SMITHFIELD, N.C. — Hospice patients in Johnston County in 2004 received a total of nearly 26,000 days of care, up from just over 8,000 in 2001, state data show, while the number of patients who died while in hospice care grew to 221 in 2004 from 120 in 2001.
To meet rising demand for hospice care in the rapidly-growing county, which already has roughly 160,000 residents, the Johnston Memorial Hospital Foundation has begun the quiet phase of a capital campaign to raise $3.8 million for what will be the county’s first in-patient and residential hospice facility.
Opened in 1951, Johnston Memorial Hospital in Smithfield houses 175 beds and is the county’s only hospital and for nearly 15 years has provided hospice services in their homes to terminally-ill patients in the county.
The new facility, to be located on a nearby eight-acre site the hospital purchased from the city and that served as Brigham Park, will total 12,458 square feet and house eight private in-patient beds and four private residential beds.
The facility, designed by architect William Robert Wakeham of Cary, also will feature community and family areas.
With Capital Development Services in Raleigh serving as campaign counsel, the campaign already has received several large gifts, says Hector Perez, the foundation’s executive director.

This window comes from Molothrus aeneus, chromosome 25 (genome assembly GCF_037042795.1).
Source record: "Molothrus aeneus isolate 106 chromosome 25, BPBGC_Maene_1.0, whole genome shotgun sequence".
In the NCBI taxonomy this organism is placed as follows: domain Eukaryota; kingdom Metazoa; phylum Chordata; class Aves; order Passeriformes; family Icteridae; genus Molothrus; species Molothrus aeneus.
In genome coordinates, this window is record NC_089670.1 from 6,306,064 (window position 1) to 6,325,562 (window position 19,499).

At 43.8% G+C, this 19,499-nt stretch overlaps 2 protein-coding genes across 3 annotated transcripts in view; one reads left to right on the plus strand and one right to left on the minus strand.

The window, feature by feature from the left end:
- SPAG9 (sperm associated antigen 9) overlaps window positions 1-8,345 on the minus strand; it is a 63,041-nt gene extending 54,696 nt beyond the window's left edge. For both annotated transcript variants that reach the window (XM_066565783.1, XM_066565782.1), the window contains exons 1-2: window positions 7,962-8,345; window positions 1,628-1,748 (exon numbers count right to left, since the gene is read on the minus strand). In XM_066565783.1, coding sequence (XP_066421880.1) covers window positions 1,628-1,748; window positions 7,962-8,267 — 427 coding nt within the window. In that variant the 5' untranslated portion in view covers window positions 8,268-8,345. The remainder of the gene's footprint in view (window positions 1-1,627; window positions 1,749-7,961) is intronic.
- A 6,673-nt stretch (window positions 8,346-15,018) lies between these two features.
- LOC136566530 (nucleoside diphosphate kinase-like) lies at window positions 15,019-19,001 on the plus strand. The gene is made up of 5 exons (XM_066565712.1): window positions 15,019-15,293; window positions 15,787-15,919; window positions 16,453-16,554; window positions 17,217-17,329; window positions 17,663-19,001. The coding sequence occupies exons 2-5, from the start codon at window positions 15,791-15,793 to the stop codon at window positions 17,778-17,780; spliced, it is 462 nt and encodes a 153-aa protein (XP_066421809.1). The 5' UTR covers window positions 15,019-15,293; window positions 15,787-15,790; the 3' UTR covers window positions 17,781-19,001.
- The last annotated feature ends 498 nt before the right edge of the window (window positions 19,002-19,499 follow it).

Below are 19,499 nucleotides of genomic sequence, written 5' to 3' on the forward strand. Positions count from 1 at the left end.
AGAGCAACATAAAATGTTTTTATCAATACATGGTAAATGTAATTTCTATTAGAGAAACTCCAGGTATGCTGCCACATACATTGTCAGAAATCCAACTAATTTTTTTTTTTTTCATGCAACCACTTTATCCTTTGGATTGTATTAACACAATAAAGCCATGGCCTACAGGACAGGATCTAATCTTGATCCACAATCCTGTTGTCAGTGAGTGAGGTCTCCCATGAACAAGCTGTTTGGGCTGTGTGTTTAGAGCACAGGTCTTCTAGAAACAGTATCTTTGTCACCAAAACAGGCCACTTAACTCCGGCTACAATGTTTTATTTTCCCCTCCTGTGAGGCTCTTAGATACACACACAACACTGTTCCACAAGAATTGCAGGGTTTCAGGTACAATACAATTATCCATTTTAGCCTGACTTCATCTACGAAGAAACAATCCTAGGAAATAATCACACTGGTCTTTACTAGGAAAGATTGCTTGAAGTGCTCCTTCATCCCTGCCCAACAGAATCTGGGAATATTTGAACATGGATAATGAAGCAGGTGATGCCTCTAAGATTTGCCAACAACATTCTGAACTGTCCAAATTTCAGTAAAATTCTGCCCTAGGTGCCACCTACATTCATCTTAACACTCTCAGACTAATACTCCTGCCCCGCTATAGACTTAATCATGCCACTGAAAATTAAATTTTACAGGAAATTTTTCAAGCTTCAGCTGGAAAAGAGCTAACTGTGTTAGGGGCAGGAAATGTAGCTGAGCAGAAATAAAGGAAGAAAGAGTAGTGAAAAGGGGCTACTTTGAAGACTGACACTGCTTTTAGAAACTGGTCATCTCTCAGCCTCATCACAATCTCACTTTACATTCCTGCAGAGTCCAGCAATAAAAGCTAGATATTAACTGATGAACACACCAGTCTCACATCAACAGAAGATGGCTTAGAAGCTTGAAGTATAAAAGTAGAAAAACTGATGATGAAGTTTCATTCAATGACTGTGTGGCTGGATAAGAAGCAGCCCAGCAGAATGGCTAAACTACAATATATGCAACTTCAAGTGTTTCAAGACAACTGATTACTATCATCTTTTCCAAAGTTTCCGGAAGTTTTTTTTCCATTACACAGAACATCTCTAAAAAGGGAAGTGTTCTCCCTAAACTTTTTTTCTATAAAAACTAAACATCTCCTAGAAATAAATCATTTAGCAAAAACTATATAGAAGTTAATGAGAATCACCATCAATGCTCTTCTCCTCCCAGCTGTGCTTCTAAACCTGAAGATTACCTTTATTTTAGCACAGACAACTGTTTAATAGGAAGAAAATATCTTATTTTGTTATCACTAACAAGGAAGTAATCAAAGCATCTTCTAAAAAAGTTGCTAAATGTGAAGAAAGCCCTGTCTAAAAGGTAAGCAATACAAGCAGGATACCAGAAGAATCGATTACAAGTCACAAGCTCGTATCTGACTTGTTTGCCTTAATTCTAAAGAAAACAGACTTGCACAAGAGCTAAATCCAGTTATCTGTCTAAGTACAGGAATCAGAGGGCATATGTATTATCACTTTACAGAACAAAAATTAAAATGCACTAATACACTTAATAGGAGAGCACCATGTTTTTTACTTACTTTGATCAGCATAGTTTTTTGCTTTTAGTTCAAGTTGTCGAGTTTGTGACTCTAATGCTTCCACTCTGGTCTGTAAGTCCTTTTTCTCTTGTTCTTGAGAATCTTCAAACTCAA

Those gifts include $100,000 from Novo Nordisk, which employs 400 people at a plant in Clayton; $300,000 from the federal government; and $200,000 in commitments and pledges from staff, administrators and members of the boards of the hospital and its foundation.
Perez says the campaign, in addition to raising money for the new hospice center, will help the foundation increase its annual fundraising and gear up for a campaign to build its endowment.
Formed in 1992, the foundation raises about $50,000 a year, mainly from a pool of 1,000 donors, including physicians, county residents, individuals the hospital has served, local businesses, and members of the boards of the hospital and foundation.
The foundation uses funds it raises to support health care at the hospital and in the county.
Foundation funds, for example, purchased a nurse-call system that lets physicians, nurses and patients talk to one another in the hospital’s cancer center; cardiac-rehabilitation equipment for HealthQuest, a wellness program the hospital provides to staff members and the community; and audio-visual equipment for the Johnston Medical Mall and Conference Center, located in a former spinning mill across the street from the hospital.
Now, by raising awareness about the hospital and its needs, and about the foundation and the role it plays in raising money to address health-care needs, the foundation hopes to expand its base of donors, and generate larger gifts from existing donors, Perez says.
“We’re going to be able to transition individuals who have supported us through the capital campaign into the annual campaign as well,” says Perez, who joined the foundation in January as its first executive director after serving as executive director at El Centro Latino in Carrboro, associate director for finance and development at Interact in Raleigh, and director of development for The Spring of Tampa Bay in Florida, the largest domestic-violence agency in the Southeast.
Once the capital campaign ends, he says, the foundation likely will begin gearing up for a multi-million-dollar endowment campaign.
“Our goal,” he says, “is to create a culture of giving.”